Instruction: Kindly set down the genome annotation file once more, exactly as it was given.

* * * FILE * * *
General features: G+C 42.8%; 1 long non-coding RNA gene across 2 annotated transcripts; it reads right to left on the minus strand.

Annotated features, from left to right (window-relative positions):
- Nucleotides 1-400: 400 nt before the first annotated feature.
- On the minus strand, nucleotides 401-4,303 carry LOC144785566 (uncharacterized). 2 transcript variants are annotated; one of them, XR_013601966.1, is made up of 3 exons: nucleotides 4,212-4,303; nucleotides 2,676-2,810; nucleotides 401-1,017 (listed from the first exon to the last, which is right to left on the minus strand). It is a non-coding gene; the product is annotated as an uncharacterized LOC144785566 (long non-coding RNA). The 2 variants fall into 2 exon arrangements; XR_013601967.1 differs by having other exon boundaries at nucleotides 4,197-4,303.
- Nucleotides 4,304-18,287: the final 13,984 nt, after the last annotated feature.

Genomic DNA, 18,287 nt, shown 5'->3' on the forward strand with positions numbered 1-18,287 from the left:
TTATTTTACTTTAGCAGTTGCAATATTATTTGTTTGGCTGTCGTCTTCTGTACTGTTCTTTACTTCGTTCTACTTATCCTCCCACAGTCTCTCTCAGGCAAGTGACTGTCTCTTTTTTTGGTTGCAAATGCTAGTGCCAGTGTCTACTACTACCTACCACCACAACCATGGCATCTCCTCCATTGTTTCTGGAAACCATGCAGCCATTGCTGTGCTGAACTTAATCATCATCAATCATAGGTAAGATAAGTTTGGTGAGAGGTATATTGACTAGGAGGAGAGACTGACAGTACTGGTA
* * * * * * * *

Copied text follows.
General features: G+C 42.8%; 1 long non-coding RNA gene across 2 annotated transcripts; it reads right to left on the minus strand.

Annotated features, from left to right (window-relative positions):
- Nucleotides 1-400: 400 nt before the first annotated feature.
- On the minus strand, nucleotides 401-4,303 carry LOC144785566 (uncharacterized). 2 transcript variants are annotated; one of them, XR_013601966.1, is made up of 3 exons: nucleotides 4,212-4,303; nucleotides 2,676-2,810; nucleotides 401-1,017 (listed from the first exon to the last, which is right to left on the minus strand). It is a non-coding gene; the product is annotated as an uncharacterized LOC144785566 (long non-coding RNA). The 2 variants fall into 2 exon arrangements; XR_013601967.1 differs by having other exon boundaries at nucleotides 4,197-4,303.
- Nucleotides 4,304-18,287: the final 13,984 nt, after the last annotated feature.

Genomic DNA, 18,287 nt, shown 5'->3' on the forward strand with positions numbered 1-18,287 from the left:
TTATTTTACTTTAGCAGTTGCAATATTATTTGTTTGGCTGTCGTCTTCTGTACTGTTCTTTACTTCGTTCTACTTATCCTCCCACAGTCTCTCTCAGGCAAGTGACTGTCTCTTTTTTTGGTTGCAAATGCTAGTGCCAGTGTCTACTACTACCTACCACCACAACCATGGCATCTCCTCCATTGTTTCTGGAAACCATGCAGCCATTGCTGTGCTGAACTTAATCATCATCAATCATAGGTAAGATAAGTTTGGTGAGAGGTATATTGACTAGGAGGAGAGACTGACAGTACTGGTA